Sectarianism reared its ugly head again in Pakistan last month, as a Shia procession on one of the faith’s holiest days devolved into bloody street clashes that left at least 11 people dead and underscored the violent nature of sectarian fissures in Pakistan, where more than 300 members of the country’s long-disenfranchised Shia minority were killed during the first half of 2013 alone.

Last month’s clashes between Sunnis and Shias in the garrison city of Rawalpindi were a mere appetizer from a much larger menu of religiously-tinged violent incidents that have rocked Pakistan since 2011. Unfortunately for the country’s Shia community, members of this minority faith have borne the brunt of this sectarian violence, as militant Sunni outfits such as Sipah-e-Sahaba target followers of an Islamic sect for which they hold not just contempt, but venal hatred.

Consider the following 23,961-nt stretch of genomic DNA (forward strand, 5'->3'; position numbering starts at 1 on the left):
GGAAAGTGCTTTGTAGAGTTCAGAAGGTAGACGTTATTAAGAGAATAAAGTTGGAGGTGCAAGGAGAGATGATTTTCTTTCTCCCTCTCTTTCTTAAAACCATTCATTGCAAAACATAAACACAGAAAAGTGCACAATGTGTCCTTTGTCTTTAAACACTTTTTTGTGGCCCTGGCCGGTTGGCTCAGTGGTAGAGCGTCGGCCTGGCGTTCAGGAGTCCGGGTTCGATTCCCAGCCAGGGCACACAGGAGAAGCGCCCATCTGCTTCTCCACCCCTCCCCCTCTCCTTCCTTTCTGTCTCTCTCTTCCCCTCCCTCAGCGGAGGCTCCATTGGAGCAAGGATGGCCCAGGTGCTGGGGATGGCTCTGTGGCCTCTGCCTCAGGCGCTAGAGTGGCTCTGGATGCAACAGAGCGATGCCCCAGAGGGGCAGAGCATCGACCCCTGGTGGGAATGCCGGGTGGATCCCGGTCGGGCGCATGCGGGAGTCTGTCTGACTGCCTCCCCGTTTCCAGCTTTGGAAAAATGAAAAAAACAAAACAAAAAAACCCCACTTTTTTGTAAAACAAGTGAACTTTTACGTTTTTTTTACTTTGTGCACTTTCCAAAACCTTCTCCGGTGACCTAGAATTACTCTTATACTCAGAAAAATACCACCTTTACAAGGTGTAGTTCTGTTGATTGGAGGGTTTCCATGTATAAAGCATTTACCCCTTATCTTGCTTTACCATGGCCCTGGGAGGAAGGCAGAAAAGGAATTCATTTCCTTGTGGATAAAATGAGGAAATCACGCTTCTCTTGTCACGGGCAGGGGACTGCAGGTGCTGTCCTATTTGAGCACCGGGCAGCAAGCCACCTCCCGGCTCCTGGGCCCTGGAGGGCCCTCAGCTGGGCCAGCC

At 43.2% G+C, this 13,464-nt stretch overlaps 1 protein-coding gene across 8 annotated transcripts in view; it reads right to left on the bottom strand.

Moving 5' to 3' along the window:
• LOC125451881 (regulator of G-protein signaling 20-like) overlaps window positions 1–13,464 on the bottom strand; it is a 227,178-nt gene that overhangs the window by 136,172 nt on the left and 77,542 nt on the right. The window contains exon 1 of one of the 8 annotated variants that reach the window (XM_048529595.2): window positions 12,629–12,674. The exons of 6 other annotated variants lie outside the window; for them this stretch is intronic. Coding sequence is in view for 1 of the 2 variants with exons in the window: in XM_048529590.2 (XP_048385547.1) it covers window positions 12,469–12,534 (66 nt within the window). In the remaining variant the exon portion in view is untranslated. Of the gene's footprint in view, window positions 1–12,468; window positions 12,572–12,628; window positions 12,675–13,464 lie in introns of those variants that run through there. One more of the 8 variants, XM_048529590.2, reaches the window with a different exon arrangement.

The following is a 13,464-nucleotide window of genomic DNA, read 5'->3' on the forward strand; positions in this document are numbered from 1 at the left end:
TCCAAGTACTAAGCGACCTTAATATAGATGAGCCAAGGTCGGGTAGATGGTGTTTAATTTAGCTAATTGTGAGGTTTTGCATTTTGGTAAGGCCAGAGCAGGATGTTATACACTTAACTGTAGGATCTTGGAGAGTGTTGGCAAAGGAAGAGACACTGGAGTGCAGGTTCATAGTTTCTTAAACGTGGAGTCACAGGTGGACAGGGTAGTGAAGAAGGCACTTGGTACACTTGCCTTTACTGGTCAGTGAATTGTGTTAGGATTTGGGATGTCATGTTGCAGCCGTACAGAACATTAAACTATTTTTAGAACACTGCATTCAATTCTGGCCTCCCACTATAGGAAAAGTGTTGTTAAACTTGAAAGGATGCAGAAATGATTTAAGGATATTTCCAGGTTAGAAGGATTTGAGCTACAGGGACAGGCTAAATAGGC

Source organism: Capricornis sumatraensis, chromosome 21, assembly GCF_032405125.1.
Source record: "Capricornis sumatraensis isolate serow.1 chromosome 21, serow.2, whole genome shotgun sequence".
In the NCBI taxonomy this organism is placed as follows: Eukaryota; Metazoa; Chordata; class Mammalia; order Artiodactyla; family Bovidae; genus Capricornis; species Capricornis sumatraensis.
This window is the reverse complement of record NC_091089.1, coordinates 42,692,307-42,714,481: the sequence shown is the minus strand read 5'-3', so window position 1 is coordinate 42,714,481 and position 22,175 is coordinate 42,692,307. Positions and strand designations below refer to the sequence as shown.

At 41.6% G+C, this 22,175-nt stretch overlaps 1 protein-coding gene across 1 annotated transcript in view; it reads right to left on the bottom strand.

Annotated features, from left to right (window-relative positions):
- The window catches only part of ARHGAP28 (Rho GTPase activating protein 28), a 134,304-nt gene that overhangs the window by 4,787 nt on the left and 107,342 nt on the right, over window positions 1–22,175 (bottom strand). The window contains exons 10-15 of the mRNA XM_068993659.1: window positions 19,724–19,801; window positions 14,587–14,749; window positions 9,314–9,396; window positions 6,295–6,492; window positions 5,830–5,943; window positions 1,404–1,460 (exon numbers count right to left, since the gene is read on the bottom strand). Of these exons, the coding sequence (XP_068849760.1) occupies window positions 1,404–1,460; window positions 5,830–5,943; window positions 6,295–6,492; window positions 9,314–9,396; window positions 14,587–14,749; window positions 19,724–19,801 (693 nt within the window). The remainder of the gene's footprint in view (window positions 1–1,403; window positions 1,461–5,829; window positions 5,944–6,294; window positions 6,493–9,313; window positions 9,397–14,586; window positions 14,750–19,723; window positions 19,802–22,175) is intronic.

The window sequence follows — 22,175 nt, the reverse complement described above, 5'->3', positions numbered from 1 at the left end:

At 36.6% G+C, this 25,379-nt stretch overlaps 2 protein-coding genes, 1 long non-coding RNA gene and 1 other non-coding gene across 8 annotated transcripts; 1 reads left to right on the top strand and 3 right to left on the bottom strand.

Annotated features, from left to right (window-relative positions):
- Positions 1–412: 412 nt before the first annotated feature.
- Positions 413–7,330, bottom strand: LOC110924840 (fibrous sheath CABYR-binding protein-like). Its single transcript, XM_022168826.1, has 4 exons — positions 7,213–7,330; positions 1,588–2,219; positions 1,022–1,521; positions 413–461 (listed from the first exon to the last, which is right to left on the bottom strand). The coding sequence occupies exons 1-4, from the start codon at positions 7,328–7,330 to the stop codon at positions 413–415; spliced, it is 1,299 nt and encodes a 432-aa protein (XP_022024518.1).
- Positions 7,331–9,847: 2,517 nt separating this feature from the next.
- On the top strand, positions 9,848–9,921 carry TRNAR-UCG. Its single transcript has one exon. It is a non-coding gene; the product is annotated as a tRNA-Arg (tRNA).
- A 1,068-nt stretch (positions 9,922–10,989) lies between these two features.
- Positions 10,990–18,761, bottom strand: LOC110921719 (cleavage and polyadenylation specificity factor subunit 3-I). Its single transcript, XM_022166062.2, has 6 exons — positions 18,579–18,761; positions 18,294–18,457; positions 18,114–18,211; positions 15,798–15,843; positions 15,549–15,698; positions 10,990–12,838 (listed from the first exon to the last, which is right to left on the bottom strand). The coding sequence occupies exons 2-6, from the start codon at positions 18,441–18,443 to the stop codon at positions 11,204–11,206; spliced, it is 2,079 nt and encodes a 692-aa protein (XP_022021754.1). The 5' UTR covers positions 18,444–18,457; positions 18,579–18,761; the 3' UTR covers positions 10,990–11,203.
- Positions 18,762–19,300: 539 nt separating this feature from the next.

Sectarian violence aimed at Pakistan’s religious minorities is not a new phenomenon to this predominately Sunni country, but its escalation since 2011 has been palpable. That year, according to a report by Human Rights Watch, was one in which, “Religious minorities faced unprecedented insecurity and persecution.” Extremist attacks took the lives of scores of people across the country, including two prominent government officials, Punjab Governor Salmaan Taseer and Federal Minorities’ Minister Shahbaz Bhatti, both of whom were murdered by religious fanatics for publicly supporting a revision of Pakistan’s hard-line blasphemy laws.